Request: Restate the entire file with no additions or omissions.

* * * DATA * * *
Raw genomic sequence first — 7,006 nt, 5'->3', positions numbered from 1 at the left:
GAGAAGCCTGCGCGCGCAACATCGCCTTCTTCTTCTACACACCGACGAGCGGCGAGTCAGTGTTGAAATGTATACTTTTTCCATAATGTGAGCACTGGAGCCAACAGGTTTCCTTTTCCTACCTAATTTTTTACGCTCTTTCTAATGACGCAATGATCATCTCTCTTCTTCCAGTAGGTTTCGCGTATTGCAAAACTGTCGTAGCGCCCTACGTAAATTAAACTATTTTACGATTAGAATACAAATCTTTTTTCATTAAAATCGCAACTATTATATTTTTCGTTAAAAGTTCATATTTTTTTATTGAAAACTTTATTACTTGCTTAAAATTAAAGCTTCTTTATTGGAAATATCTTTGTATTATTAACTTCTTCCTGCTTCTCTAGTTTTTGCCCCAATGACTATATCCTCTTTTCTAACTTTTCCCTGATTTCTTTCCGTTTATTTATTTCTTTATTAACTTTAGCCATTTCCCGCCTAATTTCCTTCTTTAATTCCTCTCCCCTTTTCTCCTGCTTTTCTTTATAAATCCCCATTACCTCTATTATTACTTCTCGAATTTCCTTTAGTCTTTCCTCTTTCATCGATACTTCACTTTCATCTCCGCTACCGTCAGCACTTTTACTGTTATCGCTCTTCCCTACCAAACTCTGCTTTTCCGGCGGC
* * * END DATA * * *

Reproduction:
Raw genomic sequence first — 7,006 nt, 5'->3', positions numbered from 1 at the left:
GAGAAGCCTGCGCGCGCAACATCGCCTTCTTCTTCTACACACCGACGAGCGGCGAGTCAGTGTTGAAATGTATACTTTTTCCATAATGTGAGCACTGGAGCCAACAGGTTTCCTTTTCCTACCTAATTTTTTACGCTCTTTCTAATGACGCAATGATCATCTCTCTTCTTCCAGTAGGTTTCGCGTATTGCAAAACTGTCGTAGCGCCCTACGTAAATTAAACTATTTTACGATTAGAATACAAATCTTTTTTCATTAAAATCGCAACTATTATATTTTTCGTTAAAAGTTCATATTTTTTTATTGAAAACTTTATTACTTGCTTAAAATTAAAGCTTCTTTATTGGAAATATCTTTGTATTATTAACTTCTTCCTGCTTCTCTAGTTTTTGCCCCAATGACTATATCCTCTTTTCTAACTTTTCCCTGATTTCTTTCCGTTTATTTATTTCTTTATTAACTTTAGCCATTTCCCGCCTAATTTCCTTCTTTAATTCCTCTCCCCTTTTCTCCTGCTTTTCTTTATAAATCCCCATTACCTCTATTATTACTTCTCGAATTTCCTTTAGTCTTTCCTCTTTCATCGATACTTCACTTTCATCTCCGCTACCGTCAGCACTTTTACTGTTATCGCTCTTCCCTACCAAACTCTGCTTTTCCGGCGGC